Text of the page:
|May 6, 2014|
Previously published on May 1, 2014
Close observers of the National Labor Relations Board (NLRB) in recent years had long expected the Board to one day revisit—and, possibly, overrule—Register-Guard, 351 NLRB 1110 (2007), the landmark NLRB opinion holding that employees do not have a statutory right to use their union or nonunion employers’ email systems for union organizing, or other purposes, under Section 7 of the National Labor Relations Act (NLRA). It appears that that time is finally upon us.
Today, the Board issued a “Notice and Invitation to File Briefs” in Purple Communications, Inc. 21-CA-095151 (Bogas, Oct. 24, 2013), a case in which an Administrative Law Judge—relying on Register-Guard as precedent—permitted an employer to enforce an email policy that prohibited employee use of company equipment (including computers, Internet services, and email applications) for anything other than business purposes.
The NLRB General Counsel and the union have now asked the Board to overrule its Register-Guard decision because of the increased importance of email as a method of communication and to adopt a rule that employees who are permitted to use their employers’ email applications for work purposes have the right to use it for activity under Section 7 of the NLRA (subject only to the need to maintain production and discipline).
The Board’s Notice poses five questions to be addressed by the parties (and interested amici), in briefs due to be filed with the Board by June 16, 2014:
- Should the Board reconsider its conclusion in Register Guard that employees do not have a statutory right to use their employer’s email system (or other electronic communications systems) for Section 7 purposes?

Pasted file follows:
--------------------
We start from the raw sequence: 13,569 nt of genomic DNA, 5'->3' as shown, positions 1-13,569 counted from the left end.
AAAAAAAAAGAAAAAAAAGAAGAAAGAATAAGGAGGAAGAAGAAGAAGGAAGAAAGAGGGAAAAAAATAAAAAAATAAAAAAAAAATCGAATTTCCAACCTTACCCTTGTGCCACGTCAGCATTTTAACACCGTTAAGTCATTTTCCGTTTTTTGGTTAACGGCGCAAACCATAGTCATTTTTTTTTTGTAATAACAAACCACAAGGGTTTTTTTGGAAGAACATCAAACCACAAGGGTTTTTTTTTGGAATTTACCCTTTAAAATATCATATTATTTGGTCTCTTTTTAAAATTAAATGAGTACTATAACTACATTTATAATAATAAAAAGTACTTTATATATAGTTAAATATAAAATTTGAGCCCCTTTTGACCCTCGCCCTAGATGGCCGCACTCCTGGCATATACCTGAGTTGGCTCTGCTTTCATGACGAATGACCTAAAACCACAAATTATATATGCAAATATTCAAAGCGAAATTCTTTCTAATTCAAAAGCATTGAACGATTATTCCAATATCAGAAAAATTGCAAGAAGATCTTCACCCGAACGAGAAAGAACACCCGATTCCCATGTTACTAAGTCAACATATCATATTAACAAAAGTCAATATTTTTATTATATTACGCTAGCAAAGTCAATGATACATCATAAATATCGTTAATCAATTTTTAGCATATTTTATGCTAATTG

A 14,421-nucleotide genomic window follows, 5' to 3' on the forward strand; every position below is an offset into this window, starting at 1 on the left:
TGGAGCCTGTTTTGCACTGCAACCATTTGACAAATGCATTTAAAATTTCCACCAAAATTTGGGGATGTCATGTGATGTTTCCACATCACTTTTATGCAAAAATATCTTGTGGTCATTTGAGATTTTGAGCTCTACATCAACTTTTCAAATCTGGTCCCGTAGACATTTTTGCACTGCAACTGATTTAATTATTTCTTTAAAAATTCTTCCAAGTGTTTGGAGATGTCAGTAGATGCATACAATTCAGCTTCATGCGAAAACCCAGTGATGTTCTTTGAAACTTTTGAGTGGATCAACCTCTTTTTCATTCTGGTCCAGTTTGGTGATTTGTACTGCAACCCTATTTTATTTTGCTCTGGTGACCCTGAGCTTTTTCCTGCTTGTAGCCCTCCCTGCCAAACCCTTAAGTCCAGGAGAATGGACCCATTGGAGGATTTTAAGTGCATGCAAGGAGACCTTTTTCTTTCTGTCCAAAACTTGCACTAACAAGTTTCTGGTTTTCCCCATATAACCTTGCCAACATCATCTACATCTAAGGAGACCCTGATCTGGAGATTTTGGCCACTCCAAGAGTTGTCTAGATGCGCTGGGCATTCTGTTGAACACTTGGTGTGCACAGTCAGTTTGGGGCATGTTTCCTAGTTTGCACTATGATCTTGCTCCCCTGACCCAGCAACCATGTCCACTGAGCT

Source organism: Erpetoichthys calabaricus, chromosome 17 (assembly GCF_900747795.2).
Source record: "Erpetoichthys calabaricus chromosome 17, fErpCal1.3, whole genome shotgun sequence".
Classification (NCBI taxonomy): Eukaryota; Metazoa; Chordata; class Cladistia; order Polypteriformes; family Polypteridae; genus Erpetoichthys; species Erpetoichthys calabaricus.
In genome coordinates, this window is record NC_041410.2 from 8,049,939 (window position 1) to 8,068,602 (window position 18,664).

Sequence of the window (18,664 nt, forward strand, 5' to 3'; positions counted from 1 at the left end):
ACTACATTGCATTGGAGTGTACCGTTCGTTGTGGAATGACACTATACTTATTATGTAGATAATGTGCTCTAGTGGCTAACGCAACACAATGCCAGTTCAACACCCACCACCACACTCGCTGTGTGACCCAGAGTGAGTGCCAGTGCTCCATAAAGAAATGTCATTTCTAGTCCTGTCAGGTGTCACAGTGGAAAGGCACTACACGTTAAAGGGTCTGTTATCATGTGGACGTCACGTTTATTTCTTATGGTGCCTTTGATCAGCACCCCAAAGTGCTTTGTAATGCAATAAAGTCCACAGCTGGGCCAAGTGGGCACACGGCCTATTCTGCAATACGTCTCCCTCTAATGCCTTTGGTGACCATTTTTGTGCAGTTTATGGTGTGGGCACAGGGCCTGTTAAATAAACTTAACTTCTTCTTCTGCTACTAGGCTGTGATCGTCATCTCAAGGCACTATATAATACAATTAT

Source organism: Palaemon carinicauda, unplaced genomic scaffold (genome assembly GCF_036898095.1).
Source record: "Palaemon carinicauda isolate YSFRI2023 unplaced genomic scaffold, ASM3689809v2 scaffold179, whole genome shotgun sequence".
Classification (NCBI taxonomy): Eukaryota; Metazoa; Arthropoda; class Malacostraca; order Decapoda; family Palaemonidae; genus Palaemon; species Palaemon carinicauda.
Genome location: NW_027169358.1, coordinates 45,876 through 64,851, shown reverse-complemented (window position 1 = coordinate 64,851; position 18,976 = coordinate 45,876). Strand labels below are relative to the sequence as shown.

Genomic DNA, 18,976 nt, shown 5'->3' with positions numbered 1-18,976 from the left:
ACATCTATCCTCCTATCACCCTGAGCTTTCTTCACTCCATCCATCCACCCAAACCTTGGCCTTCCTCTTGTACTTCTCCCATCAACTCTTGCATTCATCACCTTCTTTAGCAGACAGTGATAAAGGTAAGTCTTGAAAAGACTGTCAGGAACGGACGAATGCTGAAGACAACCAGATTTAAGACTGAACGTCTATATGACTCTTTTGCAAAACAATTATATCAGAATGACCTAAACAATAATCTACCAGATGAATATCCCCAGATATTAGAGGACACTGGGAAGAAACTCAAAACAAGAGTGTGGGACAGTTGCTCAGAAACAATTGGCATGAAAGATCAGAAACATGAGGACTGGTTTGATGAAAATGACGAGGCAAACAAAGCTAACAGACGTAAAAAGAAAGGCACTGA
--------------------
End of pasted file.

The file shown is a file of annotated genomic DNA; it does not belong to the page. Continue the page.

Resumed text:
- If the Board overrules Register Guard, what standard(s) of employee access to the employer’s electronic communications systems should be established? What restrictions, if any, may an employer place on such access, and what factors are relevant to such restrictions?
- In deciding the above questions, to what extent and how should the impact on the employer of employees’ use of an employer’s electronic communications technology affect the issue?
- Do employee personal electronic devices (e.g., phones, tablets), social media accounts, and/or personal email accounts affect the proper balance to be struck between employers’ rights and employees’ Section 7 rights to communicate about work-related matters? If so, how?
- Identify any other technological issues concerning email or other electronic communications systems that the Board should consider in answering the foregoing questions, including any relevant changes that may have occurred in electronic communications technology since Register Guard was decided. How should these affect the Board’s decision?
If, as we expect, the Board reverses Register Guard, the significance of the Board’s decision will dramatically impact all employers due to the ubiquitous nature of emails and other electronic communication systems in the workplace. A reversal could
- jeopardize employers’ rights to monitor their own email systems (to prohibit sexual harassment, ensure productivity, investigate code of conduct violations and police trade secret theft, for example);
- subject employers’ electronic communication systems to potential disruptive activities such as email blitzes intended to drown out work-related or other emergent company email messages;
- allow employees or unions to use company email systems to declare a work stoppage or other coordinated, subversive tactics; and
- pave the way for the Board in a future decision to allow e-card signing as a sufficient predicate for filing a petition for election.
These concerns will be all the more dire for employers if the NLRB passes its pending “quickie” election / “ambush” election rules, or if the U.S. Department of Labor (DOL) implements its persuader regulations. Those troubling initiatives already would deny employers meaningful pre-election time to tell their side of the story, and would deny competent legal representation to employers faced with a union organizing campaign. Allowing unfettered access to a company’s electronic communications under such circumstances would create a daunting challenge for employers, to say the least.